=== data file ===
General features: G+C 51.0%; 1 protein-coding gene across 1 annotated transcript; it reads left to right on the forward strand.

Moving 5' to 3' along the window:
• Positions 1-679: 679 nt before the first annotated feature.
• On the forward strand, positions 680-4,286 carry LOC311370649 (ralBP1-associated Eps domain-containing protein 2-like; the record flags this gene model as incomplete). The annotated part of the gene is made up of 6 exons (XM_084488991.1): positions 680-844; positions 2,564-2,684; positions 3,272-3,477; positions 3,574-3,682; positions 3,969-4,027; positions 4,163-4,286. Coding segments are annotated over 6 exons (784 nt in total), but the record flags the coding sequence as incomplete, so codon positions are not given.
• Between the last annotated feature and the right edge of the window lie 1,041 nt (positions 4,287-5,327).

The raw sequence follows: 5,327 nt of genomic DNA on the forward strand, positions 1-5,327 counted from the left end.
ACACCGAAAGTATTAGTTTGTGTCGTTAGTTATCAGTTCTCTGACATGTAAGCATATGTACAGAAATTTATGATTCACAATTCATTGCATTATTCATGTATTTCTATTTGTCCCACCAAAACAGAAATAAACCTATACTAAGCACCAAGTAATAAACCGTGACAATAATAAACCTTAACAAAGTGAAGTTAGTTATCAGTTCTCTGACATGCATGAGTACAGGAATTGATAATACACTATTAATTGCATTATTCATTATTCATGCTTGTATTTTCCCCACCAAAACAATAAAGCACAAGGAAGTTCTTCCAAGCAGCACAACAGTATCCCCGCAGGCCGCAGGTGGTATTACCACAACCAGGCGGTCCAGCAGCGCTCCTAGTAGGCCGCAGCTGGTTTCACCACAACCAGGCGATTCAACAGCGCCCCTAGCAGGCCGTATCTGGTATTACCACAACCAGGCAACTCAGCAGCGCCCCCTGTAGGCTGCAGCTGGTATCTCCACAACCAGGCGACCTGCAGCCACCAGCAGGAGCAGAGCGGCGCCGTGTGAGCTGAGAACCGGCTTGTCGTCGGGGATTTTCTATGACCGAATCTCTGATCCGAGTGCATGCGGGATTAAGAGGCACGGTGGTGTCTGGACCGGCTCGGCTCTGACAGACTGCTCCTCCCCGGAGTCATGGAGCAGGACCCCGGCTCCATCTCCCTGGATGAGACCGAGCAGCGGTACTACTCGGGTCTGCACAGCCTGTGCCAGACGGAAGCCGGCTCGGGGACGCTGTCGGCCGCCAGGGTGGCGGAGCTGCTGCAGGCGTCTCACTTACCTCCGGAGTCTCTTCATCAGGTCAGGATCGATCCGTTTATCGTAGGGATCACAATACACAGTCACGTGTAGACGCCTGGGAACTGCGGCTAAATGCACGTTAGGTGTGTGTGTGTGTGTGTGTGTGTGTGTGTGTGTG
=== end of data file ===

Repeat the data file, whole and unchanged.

General features: G+C 51.0%; 1 protein-coding gene across 1 annotated transcript; it reads left to right on the forward strand.

Moving 5' to 3' along the window:
• Positions 1-679: 679 nt before the first annotated feature.
• On the forward strand, positions 680-4,286 carry LOC311370649 (ralBP1-associated Eps domain-containing protein 2-like; the record flags this gene model as incomplete). The annotated part of the gene is made up of 6 exons (XM_084488991.1): positions 680-844; positions 2,564-2,684; positions 3,272-3,477; positions 3,574-3,682; positions 3,969-4,027; positions 4,163-4,286. Coding segments are annotated over 6 exons (784 nt in total), but the record flags the coding sequence as incomplete, so codon positions are not given.
• Between the last annotated feature and the right edge of the window lie 1,041 nt (positions 4,287-5,327).

The raw sequence follows: 5,327 nt of genomic DNA on the forward strand, positions 1-5,327 counted from the left end.
ACACCGAAAGTATTAGTTTGTGTCGTTAGTTATCAGTTCTCTGACATGTAAGCATATGTACAGAAATTTATGATTCACAATTCATTGCATTATTCATGTATTTCTATTTGTCCCACCAAAACAGAAATAAACCTATACTAAGCACCAAGTAATAAACCGTGACAATAATAAACCTTAACAAAGTGAAGTTAGTTATCAGTTCTCTGACATGCATGAGTACAGGAATTGATAATACACTATTAATTGCATTATTCATTATTCATGCTTGTATTTTCCCCACCAAAACAATAAAGCACAAGGAAGTTCTTCCAAGCAGCACAACAGTATCCCCGCAGGCCGCAGGTGGTATTACCACAACCAGGCGGTCCAGCAGCGCTCCTAGTAGGCCGCAGCTGGTTTCACCACAACCAGGCGATTCAACAGCGCCCCTAGCAGGCCGTATCTGGTATTACCACAACCAGGCAACTCAGCAGCGCCCCCTGTAGGCTGCAGCTGGTATCTCCACAACCAGGCGACCTGCAGCCACCAGCAGGAGCAGAGCGGCGCCGTGTGAGCTGAGAACCGGCTTGTCGTCGGGGATTTTCTATGACCGAATCTCTGATCCGAGTGCATGCGGGATTAAGAGGCACGGTGGTGTCTGGACCGGCTCGGCTCTGACAGACTGCTCCTCCCCGGAGTCATGGAGCAGGACCCCGGCTCCATCTCCCTGGATGAGACCGAGCAGCGGTACTACTCGGGTCTGCACAGCCTGTGCCAGACGGAAGCCGGCTCGGGGACGCTGTCGGCCGCCAGGGTGGCGGAGCTGCTGCAGGCGTCTCACTTACCTCCGGAGTCTCTTCATCAGGTCAGGATCGATCCGTTTATCGTAGGGATCACAATACACAGTCACGTGTAGACGCCTGGGAACTGCGGCTAAATGCACGTTAGGTGTGTGTGTGTGTGTGTGTGTGTGTGTGTGTGTG